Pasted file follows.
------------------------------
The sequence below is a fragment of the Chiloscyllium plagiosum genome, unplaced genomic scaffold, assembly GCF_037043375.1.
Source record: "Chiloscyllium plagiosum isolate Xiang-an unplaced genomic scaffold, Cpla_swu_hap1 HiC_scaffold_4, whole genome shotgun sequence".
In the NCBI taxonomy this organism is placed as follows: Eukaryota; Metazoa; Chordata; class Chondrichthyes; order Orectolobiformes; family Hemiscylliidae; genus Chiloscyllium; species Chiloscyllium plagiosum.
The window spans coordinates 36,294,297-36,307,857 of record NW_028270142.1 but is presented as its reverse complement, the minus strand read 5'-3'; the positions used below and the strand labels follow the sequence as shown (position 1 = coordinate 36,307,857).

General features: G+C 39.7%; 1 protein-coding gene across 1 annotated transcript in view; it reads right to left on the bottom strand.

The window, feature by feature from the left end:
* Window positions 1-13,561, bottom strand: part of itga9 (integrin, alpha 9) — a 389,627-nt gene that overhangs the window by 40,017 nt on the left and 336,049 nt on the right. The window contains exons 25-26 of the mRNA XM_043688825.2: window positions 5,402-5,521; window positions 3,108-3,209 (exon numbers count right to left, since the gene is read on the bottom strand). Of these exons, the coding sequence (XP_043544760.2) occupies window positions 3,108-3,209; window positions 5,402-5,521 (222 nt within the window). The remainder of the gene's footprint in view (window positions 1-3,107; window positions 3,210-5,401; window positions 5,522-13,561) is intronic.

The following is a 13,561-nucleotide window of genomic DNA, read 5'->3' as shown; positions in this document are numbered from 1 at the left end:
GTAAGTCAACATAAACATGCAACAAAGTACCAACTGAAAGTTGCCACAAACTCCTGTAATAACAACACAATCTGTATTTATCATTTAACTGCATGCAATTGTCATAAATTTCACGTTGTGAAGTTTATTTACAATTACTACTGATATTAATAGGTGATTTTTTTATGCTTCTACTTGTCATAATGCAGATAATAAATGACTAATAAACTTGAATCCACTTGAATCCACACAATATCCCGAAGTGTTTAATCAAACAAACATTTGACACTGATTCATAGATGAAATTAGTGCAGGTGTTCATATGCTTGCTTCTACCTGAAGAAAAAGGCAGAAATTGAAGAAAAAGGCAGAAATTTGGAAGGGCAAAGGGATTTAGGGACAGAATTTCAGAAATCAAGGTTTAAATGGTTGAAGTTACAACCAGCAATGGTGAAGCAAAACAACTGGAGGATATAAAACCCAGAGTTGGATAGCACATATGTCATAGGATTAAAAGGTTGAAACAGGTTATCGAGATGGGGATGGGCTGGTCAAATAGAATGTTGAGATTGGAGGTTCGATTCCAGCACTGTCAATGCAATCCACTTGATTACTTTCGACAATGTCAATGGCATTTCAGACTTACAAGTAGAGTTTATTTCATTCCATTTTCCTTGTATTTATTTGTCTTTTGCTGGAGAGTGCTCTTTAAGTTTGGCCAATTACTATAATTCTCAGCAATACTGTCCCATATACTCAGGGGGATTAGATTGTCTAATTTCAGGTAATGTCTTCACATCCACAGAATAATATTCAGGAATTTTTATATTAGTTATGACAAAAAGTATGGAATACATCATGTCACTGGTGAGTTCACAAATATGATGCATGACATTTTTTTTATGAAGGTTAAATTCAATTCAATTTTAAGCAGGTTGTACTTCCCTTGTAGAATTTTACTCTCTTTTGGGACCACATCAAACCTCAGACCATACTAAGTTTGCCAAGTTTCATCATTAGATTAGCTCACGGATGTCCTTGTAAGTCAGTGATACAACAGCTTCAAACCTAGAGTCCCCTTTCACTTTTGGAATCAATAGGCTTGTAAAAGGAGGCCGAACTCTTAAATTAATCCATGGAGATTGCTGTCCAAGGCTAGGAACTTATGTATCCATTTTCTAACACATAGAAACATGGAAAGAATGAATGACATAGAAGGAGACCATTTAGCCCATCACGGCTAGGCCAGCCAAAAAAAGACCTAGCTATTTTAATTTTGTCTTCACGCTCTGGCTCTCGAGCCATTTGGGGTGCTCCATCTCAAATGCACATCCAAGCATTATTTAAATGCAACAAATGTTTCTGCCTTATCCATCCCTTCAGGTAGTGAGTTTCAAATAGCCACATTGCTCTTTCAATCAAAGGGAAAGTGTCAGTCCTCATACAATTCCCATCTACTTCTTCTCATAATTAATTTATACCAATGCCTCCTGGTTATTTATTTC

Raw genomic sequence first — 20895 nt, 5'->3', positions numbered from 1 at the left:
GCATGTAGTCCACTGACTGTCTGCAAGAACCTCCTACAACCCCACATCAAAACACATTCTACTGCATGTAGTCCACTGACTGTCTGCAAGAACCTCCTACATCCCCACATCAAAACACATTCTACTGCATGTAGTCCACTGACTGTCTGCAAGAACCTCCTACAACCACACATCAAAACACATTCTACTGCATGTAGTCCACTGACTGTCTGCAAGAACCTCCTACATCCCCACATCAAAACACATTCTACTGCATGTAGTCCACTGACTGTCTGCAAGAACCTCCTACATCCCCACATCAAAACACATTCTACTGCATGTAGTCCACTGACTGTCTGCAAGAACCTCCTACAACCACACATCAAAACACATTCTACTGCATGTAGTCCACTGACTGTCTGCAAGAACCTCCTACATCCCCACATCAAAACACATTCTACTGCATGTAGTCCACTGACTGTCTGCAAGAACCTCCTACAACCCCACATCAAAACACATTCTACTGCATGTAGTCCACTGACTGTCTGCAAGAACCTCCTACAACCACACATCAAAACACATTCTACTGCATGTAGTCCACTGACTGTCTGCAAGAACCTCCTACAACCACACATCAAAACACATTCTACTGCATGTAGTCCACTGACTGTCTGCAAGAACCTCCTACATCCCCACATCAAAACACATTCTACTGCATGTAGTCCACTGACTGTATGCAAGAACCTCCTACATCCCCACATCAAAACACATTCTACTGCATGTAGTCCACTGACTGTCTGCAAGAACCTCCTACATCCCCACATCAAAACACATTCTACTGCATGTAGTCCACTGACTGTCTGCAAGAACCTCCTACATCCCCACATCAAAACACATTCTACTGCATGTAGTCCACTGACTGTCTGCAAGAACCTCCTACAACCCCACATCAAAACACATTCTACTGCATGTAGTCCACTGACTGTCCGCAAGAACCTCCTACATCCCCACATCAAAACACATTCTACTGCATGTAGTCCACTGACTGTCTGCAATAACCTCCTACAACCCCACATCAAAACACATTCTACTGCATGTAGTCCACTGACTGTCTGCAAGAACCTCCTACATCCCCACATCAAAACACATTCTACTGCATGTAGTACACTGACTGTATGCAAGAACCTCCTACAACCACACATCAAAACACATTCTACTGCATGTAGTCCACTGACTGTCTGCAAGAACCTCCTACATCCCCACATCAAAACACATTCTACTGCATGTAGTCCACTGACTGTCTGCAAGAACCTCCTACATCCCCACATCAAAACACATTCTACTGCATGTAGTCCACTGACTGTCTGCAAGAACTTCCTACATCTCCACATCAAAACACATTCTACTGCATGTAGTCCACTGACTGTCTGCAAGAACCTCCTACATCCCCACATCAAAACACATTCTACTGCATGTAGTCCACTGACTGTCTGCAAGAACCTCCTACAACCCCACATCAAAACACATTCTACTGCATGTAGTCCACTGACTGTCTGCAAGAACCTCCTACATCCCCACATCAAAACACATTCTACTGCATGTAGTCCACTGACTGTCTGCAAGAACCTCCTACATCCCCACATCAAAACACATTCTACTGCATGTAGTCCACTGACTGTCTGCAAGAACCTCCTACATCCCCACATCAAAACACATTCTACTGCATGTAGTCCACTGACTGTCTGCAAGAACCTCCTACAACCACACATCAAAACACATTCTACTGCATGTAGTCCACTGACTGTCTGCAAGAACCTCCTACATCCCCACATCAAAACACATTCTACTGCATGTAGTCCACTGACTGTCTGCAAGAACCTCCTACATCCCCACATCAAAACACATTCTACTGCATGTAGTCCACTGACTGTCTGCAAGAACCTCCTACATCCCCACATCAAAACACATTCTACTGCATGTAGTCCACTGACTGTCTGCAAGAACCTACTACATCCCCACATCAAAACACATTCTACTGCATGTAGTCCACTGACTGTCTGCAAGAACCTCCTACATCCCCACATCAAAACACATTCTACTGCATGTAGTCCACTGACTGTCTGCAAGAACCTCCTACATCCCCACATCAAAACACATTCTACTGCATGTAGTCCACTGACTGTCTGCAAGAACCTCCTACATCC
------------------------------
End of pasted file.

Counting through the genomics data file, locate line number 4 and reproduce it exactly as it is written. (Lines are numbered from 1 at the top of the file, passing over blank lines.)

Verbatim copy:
The window spans coordinates 36,294,297-36,307,857 of record NW_028270142.1 but is presented as its reverse complement, the minus strand read 5'-3'; the positions used below and the strand labels follow the sequence as shown (position 1 = coordinate 36,307,857).